Hot property. Tin selenide is the new front-runner in putting waste heat back to work.

Lidong Zhao, Northwestern University

Hot property. Tin selenide is the new front-runner in putting waste heat back to work.

Preventing Heat From Going to Waste

Staff Writer

Fossil fuels power modern society by generating heat, but much of that heat is wasted. Researchers have tried to reclaim some of it with semiconductor devices called thermoelectrics, which convert the heat into power. But they remain too inefficient and expensive to be useful beyond a handful of niche applications.

Now, scientists in Illinois report that they have used a cheap, well-known material to create the most heat-hungry thermoelectric so far. In the process, the researchers say, they learned valuable lessons that could push the materials to the efficiencies needed for widespread applications. If that happens, thermoelectrics could one day power cars and scavenge energy from myriad engines, boilers, and electrical plants.

Thermoelectrics are slabs of semiconductor with a strange and useful property: heating them on one side generates an electric voltage that can be used to drive a current and power devices. To obtain that voltage, thermoelectrics must be good electrical conductors but poor conductors of heat, which saps the effect. Unfortunately, because a material's electrical and heat conductivity tend to go hand in hand, it has proven difficult to create materials that have high thermoelectric efficiency—a property scientists represent with the symbol ZT.

Several years ago, researchers led by Mercouri Kanatzidis, a chemist at Northwestern University in Evanston, Illinois, discovered an impressive new thermoelectric material called lead telluride (PbTe), which had a ZT value of 2.2. That was reasonably close to the ZT of 3 that most researchers consider the minimum for widespread applications.

Intrigued, Kanatzidis and his colleagues started testing PbTe’s chemical cousins. One was a shiny silver material called tin selenide (SnSe). Decades earlier, researchers had found that it was too poor an electrical conductor to be worth trying as a thermoelectric. But tin and lead belong to the same group in the periodic table, and tellurium and selenium both are members of another group. “It was a curiosity that we wanted to explore,” Kanatzidis says.

So Kanatzidis and colleagues at Northwestern and the University of Michigan, Ann Arbor, decided to take another look at tin selenide. The researchers synthesized a bullet-sized sample of SnSe and cleaved pieces of it along three different orientations of the crystal’s atomic planes, known as the a-, b-, and c-axes—a standard technique for analyzing the properties of materials. They then charted the thermal and electrical conductivity of each sample across a wide temperature range. The b-axis sample turned out to have a better-than-expected electrical conductivity and a very low thermal conductivity to boot. Those properties gave the material a ZT of 2.6, the best value ever measured. The key to the ultralow thermal conductivity, Kanatzidis says, appears to be the pleated arrangement of tin and selenium atoms in the material, which looks like an accordion. The pattern seems to help the atoms flex when hit by heat-transmitting vibrations called phonons, thus dampening SbSe’s ability to conduct heat. The researchers report the results today in Nature.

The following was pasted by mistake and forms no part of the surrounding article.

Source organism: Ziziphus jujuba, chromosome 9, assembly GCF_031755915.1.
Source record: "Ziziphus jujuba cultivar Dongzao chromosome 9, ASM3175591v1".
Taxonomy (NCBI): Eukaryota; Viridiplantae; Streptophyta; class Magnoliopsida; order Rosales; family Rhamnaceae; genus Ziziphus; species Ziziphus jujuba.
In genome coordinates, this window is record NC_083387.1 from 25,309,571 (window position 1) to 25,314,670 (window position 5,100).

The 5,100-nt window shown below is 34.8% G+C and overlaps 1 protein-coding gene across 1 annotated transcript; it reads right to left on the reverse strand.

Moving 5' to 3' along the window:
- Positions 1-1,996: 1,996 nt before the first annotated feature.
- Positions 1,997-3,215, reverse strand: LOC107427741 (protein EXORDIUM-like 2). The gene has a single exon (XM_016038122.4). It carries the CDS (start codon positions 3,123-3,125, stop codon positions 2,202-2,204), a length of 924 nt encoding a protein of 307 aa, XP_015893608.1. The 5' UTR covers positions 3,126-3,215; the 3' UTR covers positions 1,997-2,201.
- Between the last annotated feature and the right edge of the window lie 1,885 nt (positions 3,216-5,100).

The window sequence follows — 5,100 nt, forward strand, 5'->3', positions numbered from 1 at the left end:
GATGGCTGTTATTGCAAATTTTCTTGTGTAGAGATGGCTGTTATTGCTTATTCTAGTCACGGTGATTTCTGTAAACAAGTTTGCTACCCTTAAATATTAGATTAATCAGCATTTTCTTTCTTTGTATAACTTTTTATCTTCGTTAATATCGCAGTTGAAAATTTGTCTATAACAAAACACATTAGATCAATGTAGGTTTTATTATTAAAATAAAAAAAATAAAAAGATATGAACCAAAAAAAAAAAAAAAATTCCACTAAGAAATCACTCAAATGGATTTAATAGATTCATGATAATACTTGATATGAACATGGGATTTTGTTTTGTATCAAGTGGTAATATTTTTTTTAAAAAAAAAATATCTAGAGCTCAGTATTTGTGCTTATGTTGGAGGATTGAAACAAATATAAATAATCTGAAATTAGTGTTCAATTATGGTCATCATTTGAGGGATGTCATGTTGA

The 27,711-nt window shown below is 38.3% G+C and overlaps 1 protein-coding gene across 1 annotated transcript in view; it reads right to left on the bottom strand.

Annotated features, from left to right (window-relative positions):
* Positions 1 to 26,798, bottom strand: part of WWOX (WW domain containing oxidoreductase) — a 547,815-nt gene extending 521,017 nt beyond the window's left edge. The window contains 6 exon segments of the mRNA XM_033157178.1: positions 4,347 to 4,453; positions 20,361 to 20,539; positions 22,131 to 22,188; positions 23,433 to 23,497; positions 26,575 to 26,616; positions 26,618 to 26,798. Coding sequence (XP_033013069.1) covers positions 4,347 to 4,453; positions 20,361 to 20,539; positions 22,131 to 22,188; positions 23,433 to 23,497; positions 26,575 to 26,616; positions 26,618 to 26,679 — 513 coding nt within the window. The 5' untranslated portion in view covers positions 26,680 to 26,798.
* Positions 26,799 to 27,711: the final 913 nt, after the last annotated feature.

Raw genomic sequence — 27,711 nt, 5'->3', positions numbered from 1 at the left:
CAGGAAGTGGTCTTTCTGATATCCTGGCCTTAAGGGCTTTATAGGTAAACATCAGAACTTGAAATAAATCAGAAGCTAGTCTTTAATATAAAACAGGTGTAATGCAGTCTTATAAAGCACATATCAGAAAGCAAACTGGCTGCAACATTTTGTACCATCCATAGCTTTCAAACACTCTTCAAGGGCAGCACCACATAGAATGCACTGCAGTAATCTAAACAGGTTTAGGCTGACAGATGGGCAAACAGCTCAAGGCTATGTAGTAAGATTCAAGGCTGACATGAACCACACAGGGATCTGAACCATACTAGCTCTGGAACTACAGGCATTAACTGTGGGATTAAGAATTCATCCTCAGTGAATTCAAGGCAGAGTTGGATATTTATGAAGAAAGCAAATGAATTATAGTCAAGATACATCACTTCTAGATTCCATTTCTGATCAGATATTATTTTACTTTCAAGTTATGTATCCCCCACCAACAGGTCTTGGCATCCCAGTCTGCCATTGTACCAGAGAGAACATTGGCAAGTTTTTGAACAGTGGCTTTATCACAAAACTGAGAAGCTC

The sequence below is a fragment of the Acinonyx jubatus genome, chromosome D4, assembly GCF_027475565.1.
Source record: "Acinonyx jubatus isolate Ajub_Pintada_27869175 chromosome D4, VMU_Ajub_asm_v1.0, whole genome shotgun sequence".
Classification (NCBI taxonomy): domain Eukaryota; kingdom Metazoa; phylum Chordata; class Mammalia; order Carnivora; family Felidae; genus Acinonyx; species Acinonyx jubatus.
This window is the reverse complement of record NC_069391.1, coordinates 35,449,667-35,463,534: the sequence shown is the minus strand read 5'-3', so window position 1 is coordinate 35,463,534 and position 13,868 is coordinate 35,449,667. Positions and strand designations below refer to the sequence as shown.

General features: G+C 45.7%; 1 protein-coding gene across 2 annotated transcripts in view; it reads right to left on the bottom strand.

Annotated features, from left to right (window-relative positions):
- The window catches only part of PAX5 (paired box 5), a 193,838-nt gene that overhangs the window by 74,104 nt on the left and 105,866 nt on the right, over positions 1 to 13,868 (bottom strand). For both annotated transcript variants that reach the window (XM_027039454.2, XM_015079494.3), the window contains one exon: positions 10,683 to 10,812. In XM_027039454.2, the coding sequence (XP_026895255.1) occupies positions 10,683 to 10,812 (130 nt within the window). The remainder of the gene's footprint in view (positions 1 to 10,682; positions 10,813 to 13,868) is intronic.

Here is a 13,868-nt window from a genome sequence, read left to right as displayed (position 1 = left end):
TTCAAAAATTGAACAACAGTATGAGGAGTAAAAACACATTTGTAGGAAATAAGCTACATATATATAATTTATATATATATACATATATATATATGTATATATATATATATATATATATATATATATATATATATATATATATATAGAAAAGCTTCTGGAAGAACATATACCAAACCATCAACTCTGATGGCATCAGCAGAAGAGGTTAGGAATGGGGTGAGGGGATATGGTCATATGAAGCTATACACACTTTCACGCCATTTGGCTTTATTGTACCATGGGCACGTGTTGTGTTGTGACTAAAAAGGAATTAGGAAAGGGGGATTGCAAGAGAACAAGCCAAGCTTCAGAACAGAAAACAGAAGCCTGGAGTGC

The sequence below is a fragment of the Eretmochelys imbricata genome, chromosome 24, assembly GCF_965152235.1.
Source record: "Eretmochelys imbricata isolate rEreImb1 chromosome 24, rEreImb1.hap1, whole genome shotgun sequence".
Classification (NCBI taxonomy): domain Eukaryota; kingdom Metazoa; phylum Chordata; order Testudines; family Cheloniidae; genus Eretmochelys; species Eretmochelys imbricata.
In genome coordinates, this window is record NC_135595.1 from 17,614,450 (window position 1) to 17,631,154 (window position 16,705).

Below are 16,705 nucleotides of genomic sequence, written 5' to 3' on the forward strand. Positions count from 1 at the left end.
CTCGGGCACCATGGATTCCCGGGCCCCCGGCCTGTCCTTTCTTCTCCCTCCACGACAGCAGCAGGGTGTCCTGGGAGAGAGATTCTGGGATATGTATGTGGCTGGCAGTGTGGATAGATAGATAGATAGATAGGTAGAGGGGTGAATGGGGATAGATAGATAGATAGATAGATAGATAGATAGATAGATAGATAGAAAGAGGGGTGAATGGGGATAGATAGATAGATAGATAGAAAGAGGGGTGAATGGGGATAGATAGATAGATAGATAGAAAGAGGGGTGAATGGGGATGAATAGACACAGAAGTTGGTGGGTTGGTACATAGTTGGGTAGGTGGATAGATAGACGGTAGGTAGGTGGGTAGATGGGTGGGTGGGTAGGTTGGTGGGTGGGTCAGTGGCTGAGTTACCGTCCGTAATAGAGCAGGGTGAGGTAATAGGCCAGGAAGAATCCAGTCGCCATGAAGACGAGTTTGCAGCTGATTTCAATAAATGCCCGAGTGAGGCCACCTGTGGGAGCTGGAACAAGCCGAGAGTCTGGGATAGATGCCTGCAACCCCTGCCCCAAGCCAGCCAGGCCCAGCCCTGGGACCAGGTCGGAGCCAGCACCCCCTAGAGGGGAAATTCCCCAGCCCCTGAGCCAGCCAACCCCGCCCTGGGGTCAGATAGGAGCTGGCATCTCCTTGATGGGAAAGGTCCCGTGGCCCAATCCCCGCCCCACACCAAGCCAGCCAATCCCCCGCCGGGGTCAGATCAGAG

“I’m amazed,” says Joseph Heremans, a physicist at Ohio State University, Columbus, who wasn’t connected to the research. “This is a fantastic result for the field.” In addition to marking a big step toward thermoelectrics with a ZT of 3, Heremans says, the new material offers lessons on how to get there. Most likely, he says, researchers will try to boost the semiconductor’s electrical conductivity by spiking it with trace amounts of “dopant” atoms, while preserving the key accordionlike atomic arrangement. If anyone succeeds in producing a high-ZT material, Heremans says, it could lead to new, cheaper hybrid car engines in which the internal combustion engine doesn’t power the car, but rather generates heat that thermoelectric devices convert into electricity to power an electric motor. For now, that’s still a vision of the future. But it’s one that now appears closer than ever before.

Posted in Chemistry, Physics